Questions have also been raised about the legality of a local government being exempt from State law and why residents and ratepayers of other cities should not expect the same treatment. And will the City of Fremantle also pay for bike bells and lights for non Freo residents who get stopped by police in our city?

The other issue is that COF would have to buy hundreds of lights and bells wholesale and that local retailers would miss out on selling these items to the public and that is unfair competition.

A friend of mine who recently bought lights and a bell told me this morning he will be sending a demand for reimbursement for $ 55.00 to the City, as he  believes he should be rewarded for doing the right and legal thing.

It feels as if this is yet another thought bubble that has not been considered deeply and carefully. Financially rewarding people for breaking the law seems a very strange and inappropriate way of promoting bicycle use.

Roel Loopers


Posted in fremantle by freoview on March 21, 2014

ABC radio presenter John McGlue was wondering why the City of Fremantle wants to reward unlawful behaviour of those who ride their bicycles without lights and bells and offer them the items for free. He interviewed Mayor Brad Pettitt about this new idea the City wants to implement in collaboration with the Freo police. What it means is that if you get caught without a light on your bike, or the bell is missing, Police will only give you a caution and you’ll receive the missing item free of charge, courtesy of the City of Fremantle ratepayers.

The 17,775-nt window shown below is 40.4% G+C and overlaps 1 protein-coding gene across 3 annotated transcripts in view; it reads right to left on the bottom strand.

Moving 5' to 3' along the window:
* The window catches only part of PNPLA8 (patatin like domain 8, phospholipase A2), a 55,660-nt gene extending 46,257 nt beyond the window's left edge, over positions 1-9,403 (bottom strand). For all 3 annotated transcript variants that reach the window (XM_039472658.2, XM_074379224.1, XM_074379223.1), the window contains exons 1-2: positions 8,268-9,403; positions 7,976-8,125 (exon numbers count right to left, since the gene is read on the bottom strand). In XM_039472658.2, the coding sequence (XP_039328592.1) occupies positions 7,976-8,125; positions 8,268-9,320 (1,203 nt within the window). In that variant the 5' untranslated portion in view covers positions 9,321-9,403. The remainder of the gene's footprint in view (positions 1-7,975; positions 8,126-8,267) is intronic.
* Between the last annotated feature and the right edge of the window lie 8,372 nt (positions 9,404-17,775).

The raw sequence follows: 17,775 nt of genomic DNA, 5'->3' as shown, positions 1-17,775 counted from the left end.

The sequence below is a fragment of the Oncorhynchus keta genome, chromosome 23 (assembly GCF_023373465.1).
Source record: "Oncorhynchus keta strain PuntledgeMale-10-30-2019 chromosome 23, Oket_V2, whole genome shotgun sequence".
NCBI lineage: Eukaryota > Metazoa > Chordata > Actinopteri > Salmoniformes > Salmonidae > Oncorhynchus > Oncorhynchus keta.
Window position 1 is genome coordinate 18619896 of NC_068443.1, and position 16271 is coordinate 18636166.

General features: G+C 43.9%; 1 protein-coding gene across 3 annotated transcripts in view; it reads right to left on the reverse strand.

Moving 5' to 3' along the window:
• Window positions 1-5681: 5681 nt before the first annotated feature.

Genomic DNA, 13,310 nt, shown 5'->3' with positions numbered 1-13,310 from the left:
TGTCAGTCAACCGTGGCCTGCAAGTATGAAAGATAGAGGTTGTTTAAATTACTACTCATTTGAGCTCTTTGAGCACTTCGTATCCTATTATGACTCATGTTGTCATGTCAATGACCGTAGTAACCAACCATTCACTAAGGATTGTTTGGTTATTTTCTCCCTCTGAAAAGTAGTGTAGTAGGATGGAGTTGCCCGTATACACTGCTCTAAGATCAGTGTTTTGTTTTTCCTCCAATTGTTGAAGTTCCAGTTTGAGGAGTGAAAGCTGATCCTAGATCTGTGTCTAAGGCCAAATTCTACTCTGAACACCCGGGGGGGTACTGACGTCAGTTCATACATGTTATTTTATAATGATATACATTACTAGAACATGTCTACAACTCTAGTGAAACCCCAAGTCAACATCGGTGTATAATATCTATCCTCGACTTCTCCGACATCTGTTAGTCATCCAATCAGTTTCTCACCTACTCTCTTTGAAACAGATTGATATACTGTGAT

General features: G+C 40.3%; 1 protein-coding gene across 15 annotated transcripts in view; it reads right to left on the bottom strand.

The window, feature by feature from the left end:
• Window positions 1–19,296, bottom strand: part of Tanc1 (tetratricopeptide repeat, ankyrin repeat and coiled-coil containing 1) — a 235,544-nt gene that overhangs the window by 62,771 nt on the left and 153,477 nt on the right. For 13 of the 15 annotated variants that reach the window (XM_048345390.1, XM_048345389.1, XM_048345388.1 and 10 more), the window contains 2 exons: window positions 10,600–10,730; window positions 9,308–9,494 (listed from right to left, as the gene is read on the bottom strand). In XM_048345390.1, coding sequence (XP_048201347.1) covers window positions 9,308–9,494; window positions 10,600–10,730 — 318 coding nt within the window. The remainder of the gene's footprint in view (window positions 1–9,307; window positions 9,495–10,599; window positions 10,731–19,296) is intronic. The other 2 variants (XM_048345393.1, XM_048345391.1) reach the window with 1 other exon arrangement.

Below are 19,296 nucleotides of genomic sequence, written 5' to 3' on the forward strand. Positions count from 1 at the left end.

The Mayor kept saying it was a good and relatively cheap idea, while McGlue did not like the idea that people will get rewarded for not obeying the law. Free or half-price helmets might be next on the cards, Brad Pettitt told the ABC.

Roel Loopers



Posted in fremantle by freoview on December 25, 2013

The Jan ter Horst house, that Fremantle monument crying out against government incompetence, on top of the hill in Beaconsfield, became a Christmas meeting point for the neighbours, and to ring the century-old bells Jan has on his roof deck. The oldest bell is from 1796.

The house must have one of the best views in the area. 360 degrees uninterrupted from the hills to Perth and Scarborough and from Rottnest to way past Kwinana. Stunning!

Ter Horst’s battle against Fremantle council and State Government has become legendary and one can still see him driving around Fremantle with a coffin on the roof of his car. He’s a stubborn old Dutchman.

The first lines of the Metallica song For Whom The Bells Toll seemed apt this morning:

Make his fight

on the hill in the early day

constant deep chill inside.

Roel Loopers

bells 2 bells 1 bells 3


Posted in fremantle by freoview on August 20, 2013

Now, now, City of Fremantle, what is going on? It is not right to encourage people to break the law, but I believe this sign does. It is painted at the end of the contra-flow bicycle lane near the Town Hall at William Street, but it is technically on the footpath that is part of the High Street mall, where it is not permitted to ride one’s bike. This could get cyclists into trouble if they get stopped by police for riding on the footpath. Naughty!

Roel Loopers

bike lane


Posted in fremantle by freoview on August 9, 2013

I believe it is time metropolitan local councils, or the state opposition, should start legal action in the High Court against the discriminatory council amalgamations the Colin Barnett Western Australian government want to force upon us. It can’t be right that council mergers will not be enforced in the country because the National Party put pressure on the Premier, while those in the city will lose their voice and democratic right to decide what they want for their community.